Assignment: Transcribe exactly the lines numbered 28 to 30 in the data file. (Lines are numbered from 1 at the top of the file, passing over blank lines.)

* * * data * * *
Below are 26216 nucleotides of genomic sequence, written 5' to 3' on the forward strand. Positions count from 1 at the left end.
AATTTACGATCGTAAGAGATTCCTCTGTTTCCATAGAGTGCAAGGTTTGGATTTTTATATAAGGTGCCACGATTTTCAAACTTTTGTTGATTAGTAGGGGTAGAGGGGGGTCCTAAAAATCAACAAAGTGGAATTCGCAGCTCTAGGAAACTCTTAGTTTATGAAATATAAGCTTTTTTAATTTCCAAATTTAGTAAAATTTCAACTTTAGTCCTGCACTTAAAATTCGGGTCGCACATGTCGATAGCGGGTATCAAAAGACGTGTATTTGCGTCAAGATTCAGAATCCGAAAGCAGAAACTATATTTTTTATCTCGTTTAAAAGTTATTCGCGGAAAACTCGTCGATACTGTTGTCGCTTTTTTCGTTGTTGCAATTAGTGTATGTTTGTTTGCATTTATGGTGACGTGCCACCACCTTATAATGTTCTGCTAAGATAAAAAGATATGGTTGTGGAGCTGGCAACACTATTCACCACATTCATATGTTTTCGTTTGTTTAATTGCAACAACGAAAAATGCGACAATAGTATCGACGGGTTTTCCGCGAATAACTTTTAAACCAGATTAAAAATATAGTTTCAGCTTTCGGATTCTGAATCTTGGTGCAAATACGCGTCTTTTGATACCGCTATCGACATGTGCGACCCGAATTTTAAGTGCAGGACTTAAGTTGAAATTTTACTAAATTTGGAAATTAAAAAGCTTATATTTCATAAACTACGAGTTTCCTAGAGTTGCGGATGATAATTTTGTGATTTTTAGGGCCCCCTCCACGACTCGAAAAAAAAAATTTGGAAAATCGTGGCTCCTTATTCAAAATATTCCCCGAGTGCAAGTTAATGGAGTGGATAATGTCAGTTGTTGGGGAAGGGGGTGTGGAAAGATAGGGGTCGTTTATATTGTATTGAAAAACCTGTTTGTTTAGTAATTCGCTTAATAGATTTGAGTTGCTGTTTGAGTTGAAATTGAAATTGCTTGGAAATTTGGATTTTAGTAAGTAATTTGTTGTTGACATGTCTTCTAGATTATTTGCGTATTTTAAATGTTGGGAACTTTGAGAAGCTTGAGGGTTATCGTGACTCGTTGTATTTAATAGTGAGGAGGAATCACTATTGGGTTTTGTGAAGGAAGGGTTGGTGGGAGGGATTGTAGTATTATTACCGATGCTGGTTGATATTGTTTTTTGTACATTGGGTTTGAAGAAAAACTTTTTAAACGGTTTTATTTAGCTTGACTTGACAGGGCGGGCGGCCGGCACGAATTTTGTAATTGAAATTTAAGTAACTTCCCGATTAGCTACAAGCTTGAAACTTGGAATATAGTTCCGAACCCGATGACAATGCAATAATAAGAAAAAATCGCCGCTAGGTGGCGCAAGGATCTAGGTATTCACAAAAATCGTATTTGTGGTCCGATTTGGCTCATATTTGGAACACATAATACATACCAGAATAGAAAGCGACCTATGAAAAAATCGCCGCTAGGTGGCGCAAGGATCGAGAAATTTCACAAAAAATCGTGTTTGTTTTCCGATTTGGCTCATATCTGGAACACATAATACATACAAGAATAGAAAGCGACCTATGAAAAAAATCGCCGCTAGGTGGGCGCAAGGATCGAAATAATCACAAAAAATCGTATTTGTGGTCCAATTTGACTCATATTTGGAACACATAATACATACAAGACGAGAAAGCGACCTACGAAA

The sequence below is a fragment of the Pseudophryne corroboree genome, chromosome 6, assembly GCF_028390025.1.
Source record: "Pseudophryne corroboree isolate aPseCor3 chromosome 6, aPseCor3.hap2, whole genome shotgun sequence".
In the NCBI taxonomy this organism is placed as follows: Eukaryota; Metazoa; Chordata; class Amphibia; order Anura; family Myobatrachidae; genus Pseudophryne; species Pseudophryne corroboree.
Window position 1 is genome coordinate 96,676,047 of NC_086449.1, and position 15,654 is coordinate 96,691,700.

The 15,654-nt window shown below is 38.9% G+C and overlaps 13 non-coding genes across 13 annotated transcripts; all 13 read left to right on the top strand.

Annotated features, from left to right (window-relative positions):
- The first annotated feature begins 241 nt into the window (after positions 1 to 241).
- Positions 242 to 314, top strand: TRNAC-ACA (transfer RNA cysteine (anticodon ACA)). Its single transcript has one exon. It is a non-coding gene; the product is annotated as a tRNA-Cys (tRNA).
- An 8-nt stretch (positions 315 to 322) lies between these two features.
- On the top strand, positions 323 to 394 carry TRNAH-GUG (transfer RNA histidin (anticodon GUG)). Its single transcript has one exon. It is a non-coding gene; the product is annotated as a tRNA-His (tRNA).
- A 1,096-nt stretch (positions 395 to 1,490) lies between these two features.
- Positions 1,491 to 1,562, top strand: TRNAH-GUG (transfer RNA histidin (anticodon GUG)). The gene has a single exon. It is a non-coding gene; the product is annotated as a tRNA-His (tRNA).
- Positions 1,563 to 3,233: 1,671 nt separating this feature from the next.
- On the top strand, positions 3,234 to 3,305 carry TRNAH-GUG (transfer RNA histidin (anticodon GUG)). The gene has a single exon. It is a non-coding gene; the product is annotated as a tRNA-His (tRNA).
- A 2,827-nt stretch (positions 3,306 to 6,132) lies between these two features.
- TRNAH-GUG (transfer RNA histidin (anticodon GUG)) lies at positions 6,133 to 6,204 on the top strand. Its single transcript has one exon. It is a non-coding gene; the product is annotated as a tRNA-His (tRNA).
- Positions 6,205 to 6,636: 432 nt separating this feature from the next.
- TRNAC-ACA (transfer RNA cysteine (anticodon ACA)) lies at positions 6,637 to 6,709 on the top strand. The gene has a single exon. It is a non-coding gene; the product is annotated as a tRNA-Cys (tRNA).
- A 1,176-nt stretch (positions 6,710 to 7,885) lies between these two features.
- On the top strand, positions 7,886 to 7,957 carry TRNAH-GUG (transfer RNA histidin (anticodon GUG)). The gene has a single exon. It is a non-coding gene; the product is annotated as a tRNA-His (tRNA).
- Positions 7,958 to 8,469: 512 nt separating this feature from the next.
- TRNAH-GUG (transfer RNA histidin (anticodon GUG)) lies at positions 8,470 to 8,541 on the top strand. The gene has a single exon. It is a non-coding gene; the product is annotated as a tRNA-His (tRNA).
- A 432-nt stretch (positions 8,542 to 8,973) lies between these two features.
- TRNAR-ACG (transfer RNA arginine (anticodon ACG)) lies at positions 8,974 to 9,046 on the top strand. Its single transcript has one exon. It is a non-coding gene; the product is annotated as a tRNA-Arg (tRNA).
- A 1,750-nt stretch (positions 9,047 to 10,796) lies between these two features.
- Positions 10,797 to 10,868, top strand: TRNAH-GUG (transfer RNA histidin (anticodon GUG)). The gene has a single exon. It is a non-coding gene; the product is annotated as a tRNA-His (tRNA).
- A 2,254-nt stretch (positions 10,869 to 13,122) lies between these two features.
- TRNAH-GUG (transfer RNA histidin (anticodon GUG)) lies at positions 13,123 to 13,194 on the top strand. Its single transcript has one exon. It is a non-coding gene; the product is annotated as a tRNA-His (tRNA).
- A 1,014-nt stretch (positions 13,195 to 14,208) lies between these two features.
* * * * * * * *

- Positions 10,797 to 10,868, top strand: TRNAH-GUG (transfer RNA histidin (anticodon GUG)). The gene has a single exon. It is a non-coding gene; the product is annotated as a tRNA-His (tRNA).
- A 2,254-nt stretch (positions 10,869 to 13,122) lies between these two features.
- TRNAH-GUG (transfer RNA histidin (anticodon GUG)) lies at positions 13,123 to 13,194 on the top strand. Its single transcript has one exon. It is a non-coding gene; the product is annotated as a tRNA-His (tRNA).